You’ll have no doubt seen snipers featured in films or on the news, you might have even seen the uncanny looking half man half bush hybrid making an appearance. The weird looking human can owe his look to the ghillie suit. Gillie suits are designed to allow a sniper blend into the environment, so much so that you’d be hard pushed to spot one in the wild.
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The word ghillie originates from Scotland, where it was used to describe a type of game warden. A ghillie would be responsible for guarding the game on the land they were employed to protect. Occasionally a ghillie would be tasked with capturing a deer alive, which they would accomplish by lying perfectly still in wait for hours until a deer to approach. Once the deer was within range, the ghillie would break from cover and wrestle the deer until it was under control. The poor deer could then be returned to lords keep, where it could be shot in relative comfort in a pretend hunt.
A modern day ghillie suit is essentially a specialised military uniform which has been modified to meet a snipers specific needs. The underside of the ghillie suite is often reinforced, waterproofed and padded in order to maximise the comfort of the sniper tasked with lying in the same spot for hours or even days. Camouflaged netting can be applied to the suit, which can then have shredded burlap or other similar materials applied. Ghillie suits are most often coloured to match the surrounding environment. Additional elements such as branches, vines, twigs, sticks and grass can also be incorporated into the netting to further enhance the camouflage and obfuscate the wearers outline.
It’s very rare to encounter a straight line in nature, so the standard equipment given to soldiers, such as antennas and rifles often stands out and give away the position of an otherwise camouflaged soldier. To combat this, snipers may apply ghillie suit methods of concealment to their weapons, wrapping rifles in canvas and adding pieces of cloth to break up the outline of the gun.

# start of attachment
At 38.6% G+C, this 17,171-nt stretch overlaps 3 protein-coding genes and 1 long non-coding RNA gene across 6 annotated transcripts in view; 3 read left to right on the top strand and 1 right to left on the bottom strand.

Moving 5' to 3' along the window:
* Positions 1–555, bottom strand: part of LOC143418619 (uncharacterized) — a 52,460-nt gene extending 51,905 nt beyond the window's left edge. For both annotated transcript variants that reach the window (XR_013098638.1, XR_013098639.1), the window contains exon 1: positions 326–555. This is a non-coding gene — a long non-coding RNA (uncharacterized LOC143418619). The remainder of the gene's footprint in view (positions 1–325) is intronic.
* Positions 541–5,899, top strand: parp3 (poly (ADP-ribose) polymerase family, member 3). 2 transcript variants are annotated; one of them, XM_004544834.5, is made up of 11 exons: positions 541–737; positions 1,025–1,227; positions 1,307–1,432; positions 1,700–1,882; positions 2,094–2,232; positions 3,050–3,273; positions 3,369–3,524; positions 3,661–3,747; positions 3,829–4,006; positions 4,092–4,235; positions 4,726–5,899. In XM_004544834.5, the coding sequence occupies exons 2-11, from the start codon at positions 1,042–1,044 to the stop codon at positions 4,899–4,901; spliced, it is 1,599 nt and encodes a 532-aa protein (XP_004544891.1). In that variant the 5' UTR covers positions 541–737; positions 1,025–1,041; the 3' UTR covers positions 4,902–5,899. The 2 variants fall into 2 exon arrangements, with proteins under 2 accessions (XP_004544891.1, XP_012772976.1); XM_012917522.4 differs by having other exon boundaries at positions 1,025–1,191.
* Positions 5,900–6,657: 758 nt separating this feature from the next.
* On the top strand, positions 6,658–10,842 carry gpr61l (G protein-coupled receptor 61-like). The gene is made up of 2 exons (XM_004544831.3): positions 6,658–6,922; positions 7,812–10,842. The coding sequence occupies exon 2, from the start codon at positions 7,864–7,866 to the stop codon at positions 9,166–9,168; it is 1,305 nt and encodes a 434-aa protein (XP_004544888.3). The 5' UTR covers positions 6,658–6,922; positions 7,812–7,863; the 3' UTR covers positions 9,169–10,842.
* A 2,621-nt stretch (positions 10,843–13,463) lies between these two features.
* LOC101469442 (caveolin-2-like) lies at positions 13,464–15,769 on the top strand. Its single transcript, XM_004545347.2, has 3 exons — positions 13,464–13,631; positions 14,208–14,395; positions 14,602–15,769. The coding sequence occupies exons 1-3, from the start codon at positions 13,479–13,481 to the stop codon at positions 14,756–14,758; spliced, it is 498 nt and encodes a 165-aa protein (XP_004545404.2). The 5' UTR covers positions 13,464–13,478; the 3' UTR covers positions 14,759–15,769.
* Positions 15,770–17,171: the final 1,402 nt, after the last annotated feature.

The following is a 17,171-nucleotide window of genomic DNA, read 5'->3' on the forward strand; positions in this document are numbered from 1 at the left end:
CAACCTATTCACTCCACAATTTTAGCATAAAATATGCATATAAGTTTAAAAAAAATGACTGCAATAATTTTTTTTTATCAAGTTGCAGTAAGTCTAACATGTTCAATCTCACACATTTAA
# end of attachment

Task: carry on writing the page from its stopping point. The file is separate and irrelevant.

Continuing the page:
A soldier is trained to be aware of unusual or out of place things in their surroundings that could signify a risk or threat. Humans are one of the most recognisable outlines in nature. Spotters and snipers are all taught to look for colour and contours when attempting to spot potential threats in the terrain. A ghillie suit attempts to combat this by breaking up the easily recognisable human outline, allowing for the wearer to blend seamlessly with the surrounding flora. “With a good ghillie suit,” Army Ranger Sniper explains, “you could hide in a yard and people wouldn’t be able to see you.”
Ghillie suits first appeared in the early 20th century. A visionary officer in the Scottish army named Lord Lovat used two specialist companies of solider in 1899 in South Africa. He picked out soldiers from the highlands that had ghillie experience, reasoning that their existing wilderness skills could be supplemented by additional training to create a formidable force. These men were tasked with reconnaissance and scouting during the Boers war.
Lord Lovats scouts soon proved their worth in the field, significantly improving the intelligence gathered by utilising their ability to stay hidden close to the enemy for days at a time. The Lovat scouts continued to be used in the way during WWI and WWII. Around 1916, an elite contingent of the Lovats scouts was turned into a sniper unit. This unit was distinguished in its ability to gather intelligence and single out and pick off commanding officers within the enemy troops. The unit proved to be so successful that the British army attempted to provision every battalion with their own contingent of Lovat Scout snipers. The scouts proved to be a critical component of the reconnaissance of enemy positions, resulting in more effective offensive strikes against the opposition army.
Today, the methods and tactics employed by the Lovat scouts have evolved are widely adopted by armies around the world. The legacy of the Scottish ghillies lives on in the ghillie suit.